Someone wrote to ask why on earth I have to write so much. Why should she waste time reading in English when she could be reading in Italian, she wanted to know. Why indeed?
And/or scroll down to the bottom of this article, click the ‘Unsubscribe’ link and follow the simple instructions to ensure that my musings no longer reach your inbox. People do, and I’m not offended. If the articles I mail out each Monday, Wednesday and Friday (including on ‘giorni festivi’) just aren’t for you, it’s surely better we part company. Goodbye, then! I won’t say ‘arrivederci’.
So today we have ‘Capitolo 4’ of our free ‘riassunti per studenti’ of Umberto Eco’s extremely famous novel ‘Il nome dell rosa’. Which we are also reading together as a sort of online ‘Book Club’.
Find it, and the previous installments, on our ‘Literature page‘.
These simplified notes, glossaries, exercises, and so on are produced by one of our Italian teachers to help you read the original book and, for those of you who are unable to get a copy due to the current situation, to give you a chance to join in with the ‘Book Club’ by following the story.
Look at each ‘capitolo’ in turn and, importantly, scroll down to the bottom of the article to READ THE COMMENTS from Book Club participants. You may find that people have already asked/answered the question that was forming in your mind. Besides, reading what other people have to say is fun, at least I think so.
To try to generate a ‘we’re all in this together’ spirit, I attempt to start off some kind of discussion each time I publish a new ‘capitolo’ with my own reflections. Today’s introductory comment (click here and scroll down) touches on Pasquetta and the nature of reading.
If you went to university, as I did many years ago, and studied something that required lots of reading (in many languages they ask ‘What did you READ at university?’), you might remember the reading process as often just not that exciting and, in fact, rather monotonous and hard work! Comparable to something like digging a ditch, or hacking away in a mine with a pickaxe, hoping to eventually come across a precious nugget of wisdom that will repay the effort you’ve put in.
I remember learning, after much time wasted with books that had nothing relevant to say to me, to start with the conclusion, then dip into the main text only if I could not avoid it. Reading at university, sadly, was not a fraction as engaging as the fiction I’d gorged myself on while at school.
Anyway, while writing something encouraging and uplifting for the courageous few who are hurling themselves against the barbed wire of ‘Il nome della rosa’, I remembered those carefree pre-uni days, and the joy of getting carried along by the text, of not wanting to put a book down, of resenting anything that kept me away from the STORY and the CHARACTERS, whether it was school, mealtimes, or the need to sleep.
When it’s done well, I think of reading as surfing, as being like catching a big wave and staying with it all the way to shore, where you nonchalantly, and with perfect balance, step down into ankle-deep water, tuck the board under your arm, and head right back out into the ocean, ready to do it all again!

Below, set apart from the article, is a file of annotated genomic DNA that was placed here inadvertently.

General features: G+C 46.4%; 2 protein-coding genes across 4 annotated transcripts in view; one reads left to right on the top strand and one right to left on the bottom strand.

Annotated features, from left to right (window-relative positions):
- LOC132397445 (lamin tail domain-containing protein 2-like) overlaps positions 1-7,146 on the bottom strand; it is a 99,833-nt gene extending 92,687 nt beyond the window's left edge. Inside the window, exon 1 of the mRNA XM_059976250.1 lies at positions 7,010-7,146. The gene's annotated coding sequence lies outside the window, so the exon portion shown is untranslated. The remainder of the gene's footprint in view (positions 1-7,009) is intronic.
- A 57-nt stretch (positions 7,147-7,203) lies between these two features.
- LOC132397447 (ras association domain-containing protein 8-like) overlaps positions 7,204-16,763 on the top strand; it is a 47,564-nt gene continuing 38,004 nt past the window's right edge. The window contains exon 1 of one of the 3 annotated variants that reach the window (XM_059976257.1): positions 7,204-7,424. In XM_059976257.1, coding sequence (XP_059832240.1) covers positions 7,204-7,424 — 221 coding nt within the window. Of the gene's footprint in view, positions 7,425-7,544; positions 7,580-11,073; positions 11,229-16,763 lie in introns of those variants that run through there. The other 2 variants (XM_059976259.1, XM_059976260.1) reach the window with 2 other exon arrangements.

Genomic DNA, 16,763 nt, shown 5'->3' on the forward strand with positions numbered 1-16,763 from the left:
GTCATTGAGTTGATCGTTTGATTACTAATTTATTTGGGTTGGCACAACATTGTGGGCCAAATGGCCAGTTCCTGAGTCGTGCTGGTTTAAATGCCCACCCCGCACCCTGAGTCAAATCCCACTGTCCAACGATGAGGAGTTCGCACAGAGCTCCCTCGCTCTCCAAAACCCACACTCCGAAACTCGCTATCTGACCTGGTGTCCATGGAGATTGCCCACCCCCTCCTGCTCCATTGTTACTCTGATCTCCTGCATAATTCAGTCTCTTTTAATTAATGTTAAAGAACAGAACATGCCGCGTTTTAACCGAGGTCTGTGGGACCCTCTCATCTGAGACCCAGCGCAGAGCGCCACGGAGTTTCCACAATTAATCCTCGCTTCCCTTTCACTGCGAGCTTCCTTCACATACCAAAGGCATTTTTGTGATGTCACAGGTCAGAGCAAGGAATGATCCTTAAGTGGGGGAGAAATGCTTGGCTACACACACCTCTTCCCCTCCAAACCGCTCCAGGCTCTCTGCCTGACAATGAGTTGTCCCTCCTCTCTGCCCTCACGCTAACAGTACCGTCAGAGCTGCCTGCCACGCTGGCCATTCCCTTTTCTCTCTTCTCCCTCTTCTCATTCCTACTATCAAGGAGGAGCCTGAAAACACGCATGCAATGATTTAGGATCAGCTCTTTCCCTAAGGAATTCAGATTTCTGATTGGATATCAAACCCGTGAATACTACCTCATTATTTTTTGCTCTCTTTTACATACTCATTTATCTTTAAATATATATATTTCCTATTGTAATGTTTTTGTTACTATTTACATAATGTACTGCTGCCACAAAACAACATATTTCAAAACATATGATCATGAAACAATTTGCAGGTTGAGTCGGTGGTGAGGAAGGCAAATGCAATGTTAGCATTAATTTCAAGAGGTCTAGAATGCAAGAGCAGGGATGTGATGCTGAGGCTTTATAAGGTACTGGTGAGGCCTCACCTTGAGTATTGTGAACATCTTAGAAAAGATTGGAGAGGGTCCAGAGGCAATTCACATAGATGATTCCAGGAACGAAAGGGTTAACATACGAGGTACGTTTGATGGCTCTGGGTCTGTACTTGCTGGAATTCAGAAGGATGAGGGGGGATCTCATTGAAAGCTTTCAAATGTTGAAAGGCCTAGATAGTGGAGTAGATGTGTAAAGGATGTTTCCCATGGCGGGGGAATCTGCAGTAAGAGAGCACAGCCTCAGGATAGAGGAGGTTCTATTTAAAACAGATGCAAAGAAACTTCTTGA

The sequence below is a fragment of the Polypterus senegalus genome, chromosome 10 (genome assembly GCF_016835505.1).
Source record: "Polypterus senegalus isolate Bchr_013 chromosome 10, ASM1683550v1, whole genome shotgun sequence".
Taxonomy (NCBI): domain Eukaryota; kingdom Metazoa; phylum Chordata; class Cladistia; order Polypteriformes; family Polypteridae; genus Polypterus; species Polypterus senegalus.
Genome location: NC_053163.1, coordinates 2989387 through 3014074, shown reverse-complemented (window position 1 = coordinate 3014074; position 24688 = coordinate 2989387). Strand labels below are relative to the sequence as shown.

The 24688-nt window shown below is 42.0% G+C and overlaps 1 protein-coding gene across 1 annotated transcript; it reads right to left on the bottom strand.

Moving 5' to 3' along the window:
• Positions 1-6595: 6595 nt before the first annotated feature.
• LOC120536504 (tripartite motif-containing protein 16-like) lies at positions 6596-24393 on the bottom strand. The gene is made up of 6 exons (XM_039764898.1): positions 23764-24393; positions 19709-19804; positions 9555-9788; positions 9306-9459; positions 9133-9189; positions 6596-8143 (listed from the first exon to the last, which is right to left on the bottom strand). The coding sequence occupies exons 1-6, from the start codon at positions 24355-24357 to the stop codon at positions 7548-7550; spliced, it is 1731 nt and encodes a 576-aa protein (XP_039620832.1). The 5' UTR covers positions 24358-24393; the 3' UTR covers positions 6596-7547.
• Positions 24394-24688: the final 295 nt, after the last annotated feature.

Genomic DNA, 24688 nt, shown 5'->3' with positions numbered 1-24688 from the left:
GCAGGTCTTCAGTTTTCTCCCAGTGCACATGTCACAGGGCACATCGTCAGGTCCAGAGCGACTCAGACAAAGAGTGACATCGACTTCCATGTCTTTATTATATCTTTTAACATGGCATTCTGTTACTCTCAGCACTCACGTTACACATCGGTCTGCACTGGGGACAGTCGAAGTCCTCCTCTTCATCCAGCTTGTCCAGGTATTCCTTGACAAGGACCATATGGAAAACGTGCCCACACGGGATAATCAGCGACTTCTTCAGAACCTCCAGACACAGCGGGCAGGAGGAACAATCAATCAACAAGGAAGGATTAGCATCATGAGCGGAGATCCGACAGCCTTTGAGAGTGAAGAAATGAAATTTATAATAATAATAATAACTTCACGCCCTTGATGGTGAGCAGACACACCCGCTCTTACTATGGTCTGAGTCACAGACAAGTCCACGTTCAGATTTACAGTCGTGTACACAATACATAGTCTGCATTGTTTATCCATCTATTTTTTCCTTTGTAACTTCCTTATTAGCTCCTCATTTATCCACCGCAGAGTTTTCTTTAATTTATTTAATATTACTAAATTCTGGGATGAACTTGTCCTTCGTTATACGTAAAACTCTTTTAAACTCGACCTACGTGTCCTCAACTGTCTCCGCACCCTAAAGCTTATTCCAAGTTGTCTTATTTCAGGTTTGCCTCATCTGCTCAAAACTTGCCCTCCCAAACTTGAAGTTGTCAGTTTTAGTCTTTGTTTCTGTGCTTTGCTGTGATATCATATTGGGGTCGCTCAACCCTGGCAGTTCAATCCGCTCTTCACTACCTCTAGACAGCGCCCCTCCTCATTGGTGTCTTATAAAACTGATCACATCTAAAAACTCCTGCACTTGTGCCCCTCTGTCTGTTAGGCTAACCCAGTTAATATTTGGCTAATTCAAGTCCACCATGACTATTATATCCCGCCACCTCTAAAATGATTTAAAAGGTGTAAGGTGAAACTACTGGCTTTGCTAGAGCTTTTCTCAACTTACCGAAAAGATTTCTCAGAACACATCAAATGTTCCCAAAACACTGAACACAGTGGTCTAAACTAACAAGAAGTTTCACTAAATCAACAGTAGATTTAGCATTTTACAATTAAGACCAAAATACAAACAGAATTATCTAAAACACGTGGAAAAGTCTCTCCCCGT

THAT’S what it should feel like! Not like unproductive, sweaty, boring work.
And you know what?
You can catch that feeling even if you don’t know Italian (or whatever language you’re studying) that well.
Graded (simplified to different levels) ‘easy readers’, such as the ones we produce and sell in our online shop, can help you develop the basic skills, just as surfing lessons and over-sized beginner boards with soft edges support you while you’re learning to stand up and manoeuvre.
But sooner or later? You have to be willing to go with the wave, to launch yourself just ahead of that rushing mass of water, knowing that, while you might not make it this time, the more you try, the more likely it is that one day you’ll manage to do what the other surfers can.
You don’t need to wait, you don’t need to reach a certain level, or get a certificate, or have a teacher tell you that, now, OK, you can finally begin reading in Italian.
You can just do it.
Note that reading in Italian, or another language that you’re learning, is not STUDYING, which is a different process with different objectives.
I have nothing against studying (though I wouldn’t do it myself.) Just be aware that the tools you’d employ when doing it (dictionaries, notebooks, pens etc.) will not help you with reading. Or at least, not the fun, sun-sea-&-sand type of reading.
The dictionary is not your friend. To develop the skills to ride the wave, start by just reading, whether that be simplified or authentic texts. I began with simplfied texts, but there weren’t many available, so I quickly graduated to trashy fiction.
Nobody says you have to understand everything, there’s no obligation to look up and learn each unknown word, there’s no test. Dialogues are easier than description – if you get stuck, bogged down or demotivated, it’s OK to look ahead at how far you have to go to the next chapter, or scene change. Skip to the next bit of action, why not?
Reading in a language that is new to you, you may not understand much at first. But it WILL get easier. Remember, feeling unsteady, falling off, are necessary parts of the process of learning what will one day seem effortless and natural.
A mercoledì, allora.